Cholecystokinin Hormone that makes one feel full
Leptin Hormone produced by fat cells that causes receptors to inhibit the release of neuropeptide Y - inhibiting eating
Observational learning Environmental factor that affects hunger by allowing models to shape eating habits
Classical conditioning Environmental factor that affects hunger by associating food with pleasant experiences
Obesity Defined as a BMI of above 30 (20% of Americans). Number increasing
Metabolic rate How fast one burns off calories. Said to be more genetic than environmental
Set point Natural area of stability in body weight - body monitors fat cells. Size of them changes not number.
Dietary restraint States that people on diets think of food more, so they eat more and gain more weight. Researched debatable.
The Thematic Apperception Test (TAT) A projective test where one looks at a picture and writes a story about it
Projective tests Test when subjects respond to vague ambiguous stimuli revealing personal motives and traits
Affiliation Need to associate with others and maintain social bonds.
Achievement Need to master difficult challenges, outperform others, and maintain high standards.
Situational factors in achievement Probability of success (higher the better), and incentive value (the higher the better)
Cognitive, physiological, behavioral Aspects of emotion
Cognitive emotion Subjective conscious experience of emotion - relies on the subject's verbal response
Physiological emotion Actions of autonomic nervous system.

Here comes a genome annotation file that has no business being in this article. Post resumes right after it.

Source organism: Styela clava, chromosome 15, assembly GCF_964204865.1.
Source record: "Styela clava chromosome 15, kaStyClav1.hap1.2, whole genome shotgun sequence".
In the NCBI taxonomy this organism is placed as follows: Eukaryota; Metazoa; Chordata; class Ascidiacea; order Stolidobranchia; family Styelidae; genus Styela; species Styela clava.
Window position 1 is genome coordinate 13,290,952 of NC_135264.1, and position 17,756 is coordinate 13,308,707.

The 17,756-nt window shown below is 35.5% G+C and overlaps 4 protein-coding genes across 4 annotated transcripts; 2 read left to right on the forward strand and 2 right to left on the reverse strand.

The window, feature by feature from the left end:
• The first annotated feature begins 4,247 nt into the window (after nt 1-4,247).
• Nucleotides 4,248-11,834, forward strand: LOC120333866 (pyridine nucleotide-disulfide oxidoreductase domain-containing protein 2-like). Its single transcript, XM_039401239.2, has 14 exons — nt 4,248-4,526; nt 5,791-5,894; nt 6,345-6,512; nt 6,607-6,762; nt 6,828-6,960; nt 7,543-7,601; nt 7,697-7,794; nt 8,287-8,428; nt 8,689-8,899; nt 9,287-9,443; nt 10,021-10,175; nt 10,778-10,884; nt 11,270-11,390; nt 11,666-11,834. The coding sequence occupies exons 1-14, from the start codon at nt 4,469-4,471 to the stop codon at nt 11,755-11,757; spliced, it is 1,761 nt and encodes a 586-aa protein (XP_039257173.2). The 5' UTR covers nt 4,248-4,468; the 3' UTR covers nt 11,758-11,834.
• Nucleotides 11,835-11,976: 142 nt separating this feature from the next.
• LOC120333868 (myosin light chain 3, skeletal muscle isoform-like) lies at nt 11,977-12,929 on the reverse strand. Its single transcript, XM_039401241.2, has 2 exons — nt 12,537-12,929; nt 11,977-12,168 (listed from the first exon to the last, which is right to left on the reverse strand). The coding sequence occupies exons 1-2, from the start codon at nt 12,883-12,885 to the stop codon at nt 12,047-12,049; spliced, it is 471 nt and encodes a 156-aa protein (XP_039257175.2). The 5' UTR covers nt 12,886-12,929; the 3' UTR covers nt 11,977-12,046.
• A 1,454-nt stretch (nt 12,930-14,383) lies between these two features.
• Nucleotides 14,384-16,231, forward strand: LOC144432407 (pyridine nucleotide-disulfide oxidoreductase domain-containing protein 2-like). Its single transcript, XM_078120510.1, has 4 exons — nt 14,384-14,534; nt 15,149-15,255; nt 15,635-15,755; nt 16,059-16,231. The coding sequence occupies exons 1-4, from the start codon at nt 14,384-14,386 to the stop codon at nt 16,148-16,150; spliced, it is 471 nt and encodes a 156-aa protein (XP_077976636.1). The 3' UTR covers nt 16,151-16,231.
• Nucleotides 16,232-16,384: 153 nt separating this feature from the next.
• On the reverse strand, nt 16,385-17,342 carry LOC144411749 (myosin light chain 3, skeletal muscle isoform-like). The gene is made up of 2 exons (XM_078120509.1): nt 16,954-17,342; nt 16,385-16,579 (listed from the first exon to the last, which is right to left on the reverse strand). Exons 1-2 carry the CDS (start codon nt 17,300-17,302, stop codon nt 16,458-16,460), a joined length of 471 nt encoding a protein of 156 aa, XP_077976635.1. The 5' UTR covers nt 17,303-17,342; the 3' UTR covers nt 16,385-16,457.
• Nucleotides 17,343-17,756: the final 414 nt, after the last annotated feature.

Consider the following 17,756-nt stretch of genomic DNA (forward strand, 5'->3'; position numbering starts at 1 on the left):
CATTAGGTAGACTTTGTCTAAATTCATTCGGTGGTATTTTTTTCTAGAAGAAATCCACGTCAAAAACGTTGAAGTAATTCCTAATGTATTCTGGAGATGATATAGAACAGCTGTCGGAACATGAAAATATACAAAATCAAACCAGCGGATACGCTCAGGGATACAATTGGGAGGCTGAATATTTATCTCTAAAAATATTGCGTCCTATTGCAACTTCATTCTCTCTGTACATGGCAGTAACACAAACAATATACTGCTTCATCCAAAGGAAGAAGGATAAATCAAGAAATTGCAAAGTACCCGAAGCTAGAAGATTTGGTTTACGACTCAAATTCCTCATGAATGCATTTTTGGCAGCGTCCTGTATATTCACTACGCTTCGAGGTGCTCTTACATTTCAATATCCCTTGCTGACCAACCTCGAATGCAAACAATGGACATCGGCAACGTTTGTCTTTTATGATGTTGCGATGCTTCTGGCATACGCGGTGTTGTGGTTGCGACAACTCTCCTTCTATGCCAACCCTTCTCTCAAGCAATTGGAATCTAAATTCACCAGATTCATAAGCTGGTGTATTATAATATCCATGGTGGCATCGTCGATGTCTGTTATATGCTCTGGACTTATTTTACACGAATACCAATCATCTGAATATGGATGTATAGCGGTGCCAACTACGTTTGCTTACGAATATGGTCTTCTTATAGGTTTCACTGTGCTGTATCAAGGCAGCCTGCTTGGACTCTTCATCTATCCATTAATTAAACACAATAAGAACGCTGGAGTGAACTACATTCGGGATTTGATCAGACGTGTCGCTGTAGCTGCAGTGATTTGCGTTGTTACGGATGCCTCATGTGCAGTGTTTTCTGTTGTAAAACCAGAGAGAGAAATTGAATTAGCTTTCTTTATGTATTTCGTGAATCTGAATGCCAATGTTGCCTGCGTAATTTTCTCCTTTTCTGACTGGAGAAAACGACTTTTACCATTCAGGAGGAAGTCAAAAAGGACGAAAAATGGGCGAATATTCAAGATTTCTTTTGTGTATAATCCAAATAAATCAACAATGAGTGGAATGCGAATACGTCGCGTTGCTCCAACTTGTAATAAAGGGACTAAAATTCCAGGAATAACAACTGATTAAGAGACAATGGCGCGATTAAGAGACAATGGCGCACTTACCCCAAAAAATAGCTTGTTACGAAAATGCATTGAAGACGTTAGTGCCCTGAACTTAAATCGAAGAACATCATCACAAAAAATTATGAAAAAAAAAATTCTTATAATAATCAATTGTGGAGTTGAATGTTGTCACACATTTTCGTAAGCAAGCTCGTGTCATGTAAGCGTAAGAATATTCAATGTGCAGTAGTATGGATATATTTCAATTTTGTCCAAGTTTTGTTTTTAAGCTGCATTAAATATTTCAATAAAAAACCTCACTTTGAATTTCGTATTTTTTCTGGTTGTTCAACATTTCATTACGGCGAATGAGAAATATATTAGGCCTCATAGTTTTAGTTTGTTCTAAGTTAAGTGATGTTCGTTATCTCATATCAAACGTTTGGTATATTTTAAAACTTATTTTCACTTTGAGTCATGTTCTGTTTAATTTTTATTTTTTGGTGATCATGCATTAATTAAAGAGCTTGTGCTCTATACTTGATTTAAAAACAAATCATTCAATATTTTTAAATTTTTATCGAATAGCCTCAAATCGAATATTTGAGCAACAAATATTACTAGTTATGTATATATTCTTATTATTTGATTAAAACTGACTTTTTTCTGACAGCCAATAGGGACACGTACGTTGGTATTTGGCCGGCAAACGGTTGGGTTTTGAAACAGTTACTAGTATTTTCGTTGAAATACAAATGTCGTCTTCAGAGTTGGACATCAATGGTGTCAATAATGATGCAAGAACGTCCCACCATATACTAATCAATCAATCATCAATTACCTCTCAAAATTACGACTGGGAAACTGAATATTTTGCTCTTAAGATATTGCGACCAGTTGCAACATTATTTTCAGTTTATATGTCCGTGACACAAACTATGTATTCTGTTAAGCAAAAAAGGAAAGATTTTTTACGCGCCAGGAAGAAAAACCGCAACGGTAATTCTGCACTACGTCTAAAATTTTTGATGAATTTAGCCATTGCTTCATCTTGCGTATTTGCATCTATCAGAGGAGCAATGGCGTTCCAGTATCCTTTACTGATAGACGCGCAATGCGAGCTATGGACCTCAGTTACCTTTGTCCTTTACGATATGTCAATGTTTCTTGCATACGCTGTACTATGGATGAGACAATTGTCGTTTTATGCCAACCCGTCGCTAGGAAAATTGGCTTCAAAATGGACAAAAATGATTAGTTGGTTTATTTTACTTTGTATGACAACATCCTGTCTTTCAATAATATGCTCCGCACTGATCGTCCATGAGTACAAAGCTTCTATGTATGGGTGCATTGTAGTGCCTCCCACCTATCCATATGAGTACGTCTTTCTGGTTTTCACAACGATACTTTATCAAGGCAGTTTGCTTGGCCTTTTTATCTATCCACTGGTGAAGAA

Limbic system (amygdala and hypothalamus) Part of body that modulates emotion
Galvanic skin response Measures increase in electrical conductivity of skin that occurs when one sweats - good measure of autonomic arousal
Polygraph machine Device that measures heart rate, respiration rate, GSR, and blood pressure. Can show change in autonomic arousal when subject is questioned - not necessarily good lying detector
Fast pathway Path through the eyes that sends fear signal to amygdala
Slow pathway Path that sends fear signal to cortex
Behavioral emotion Consists of facial expressions and body language - innate
Happiness, sadness, anger, fear, surprise, disgust Six universal emotions
Facial feedback hypothesis Facial muscles send signals to brain, which help brain recognize emotion
Display ruels Different cultures have different rules regarding expression of emotions
James-Lange Theory of emotion that says conscious experience of emotion results from one's perception of autonomic arousal (sweat and pulse races, then must be afraid)
Cannon Bard Theory of emotion that says one can't tell the difference between physiological factor and emotion (pulse vs fear / anger / happiness). Two signals - one to autonomic, one to cortex
Schachter's Two factor theory Theory of emotion that says people look at the situation to determine what emotion they experience - combination of autonomic arousal and cognitive interpretation.
Evolutionary theory Theory of emotion that states that emotions developed for adaptive value (evolved before thought)
Created by: uriel_magana